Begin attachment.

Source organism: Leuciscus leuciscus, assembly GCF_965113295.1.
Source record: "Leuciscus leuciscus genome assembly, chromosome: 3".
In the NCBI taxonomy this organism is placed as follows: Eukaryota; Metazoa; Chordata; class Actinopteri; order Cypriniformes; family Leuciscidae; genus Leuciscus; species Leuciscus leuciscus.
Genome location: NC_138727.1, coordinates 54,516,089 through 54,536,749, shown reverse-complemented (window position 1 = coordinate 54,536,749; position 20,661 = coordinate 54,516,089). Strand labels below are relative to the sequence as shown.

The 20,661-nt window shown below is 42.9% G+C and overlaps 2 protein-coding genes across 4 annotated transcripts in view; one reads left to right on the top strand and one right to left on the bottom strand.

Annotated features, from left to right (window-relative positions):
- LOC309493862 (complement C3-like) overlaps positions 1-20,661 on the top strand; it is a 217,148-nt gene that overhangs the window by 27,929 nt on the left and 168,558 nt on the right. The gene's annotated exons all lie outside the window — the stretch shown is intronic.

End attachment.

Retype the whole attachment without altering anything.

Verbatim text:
Source organism: Leuciscus leuciscus, assembly GCF_965113295.1.
Source record: "Leuciscus leuciscus genome assembly, chromosome: 3".
In the NCBI taxonomy this organism is placed as follows: Eukaryota; Metazoa; Chordata; class Actinopteri; order Cypriniformes; family Leuciscidae; genus Leuciscus; species Leuciscus leuciscus.
Genome location: NC_138727.1, coordinates 54,516,089 through 54,536,749, shown reverse-complemented (window position 1 = coordinate 54,536,749; position 20,661 = coordinate 54,516,089). Strand labels below are relative to the sequence as shown.

The 20,661-nt window shown below is 42.9% G+C and overlaps 2 protein-coding genes across 4 annotated transcripts in view; one reads left to right on the top strand and one right to left on the bottom strand.

Annotated features, from left to right (window-relative positions):
- LOC309493862 (complement C3-like) overlaps positions 1-20,661 on the top strand; it is a 217,148-nt gene that overhangs the window by 27,929 nt on the left and 168,558 nt on the right. The gene's annotated exons all lie outside the window — the stretch shown is intronic.